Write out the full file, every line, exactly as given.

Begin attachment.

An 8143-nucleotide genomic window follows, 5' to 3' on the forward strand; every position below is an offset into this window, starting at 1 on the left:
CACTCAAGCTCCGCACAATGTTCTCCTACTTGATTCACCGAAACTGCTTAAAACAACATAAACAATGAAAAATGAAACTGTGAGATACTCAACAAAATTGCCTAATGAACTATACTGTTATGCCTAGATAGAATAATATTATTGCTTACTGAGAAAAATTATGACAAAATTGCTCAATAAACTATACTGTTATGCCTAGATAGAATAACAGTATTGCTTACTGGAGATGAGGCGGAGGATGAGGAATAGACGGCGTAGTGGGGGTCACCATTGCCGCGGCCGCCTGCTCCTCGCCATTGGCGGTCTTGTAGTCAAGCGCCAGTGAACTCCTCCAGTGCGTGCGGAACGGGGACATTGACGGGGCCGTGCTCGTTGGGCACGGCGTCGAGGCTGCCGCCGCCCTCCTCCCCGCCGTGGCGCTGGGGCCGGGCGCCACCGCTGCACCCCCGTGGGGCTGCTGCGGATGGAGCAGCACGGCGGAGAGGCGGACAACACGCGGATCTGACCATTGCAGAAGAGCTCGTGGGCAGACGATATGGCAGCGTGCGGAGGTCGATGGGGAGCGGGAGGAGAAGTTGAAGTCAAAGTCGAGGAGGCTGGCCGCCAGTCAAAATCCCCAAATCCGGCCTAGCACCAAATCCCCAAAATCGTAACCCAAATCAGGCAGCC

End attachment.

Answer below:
An 8143-nucleotide genomic window follows, 5' to 3' on the forward strand; every position below is an offset into this window, starting at 1 on the left:
CACTCAAGCTCCGCACAATGTTCTCCTACTTGATTCACCGAAACTGCTTAAAACAACATAAACAATGAAAAATGAAACTGTGAGATACTCAACAAAATTGCCTAATGAACTATACTGTTATGCCTAGATAGAATAATATTATTGCTTACTGAGAAAAATTATGACAAAATTGCTCAATAAACTATACTGTTATGCCTAGATAGAATAACAGTATTGCTTACTGGAGATGAGGCGGAGGATGAGGAATAGACGGCGTAGTGGGGGTCACCATTGCCGCGGCCGCCTGCTCCTCGCCATTGGCGGTCTTGTAGTCAAGCGCCAGTGAACTCCTCCAGTGCGTGCGGAACGGGGACATTGACGGGGCCGTGCTCGTTGGGCACGGCGTCGAGGCTGCCGCCGCCCTCCTCCCCGCCGTGGCGCTGGGGCCGGGCGCCACCGCTGCACCCCCGTGGGGCTGCTGCGGATGGAGCAGCACGGCGGAGAGGCGGACAACACGCGGATCTGACCATTGCAGAAGAGCTCGTGGGCAGACGATATGGCAGCGTGCGGAGGTCGATGGGGAGCGGGAGGAGAAGTTGAAGTCAAAGTCGAGGAGGCTGGCCGCCAGTCAAAATCCCCAAATCCGGCCTAGCACCAAATCCCCAAAATCGTAACCCAAATCAGGCAGCC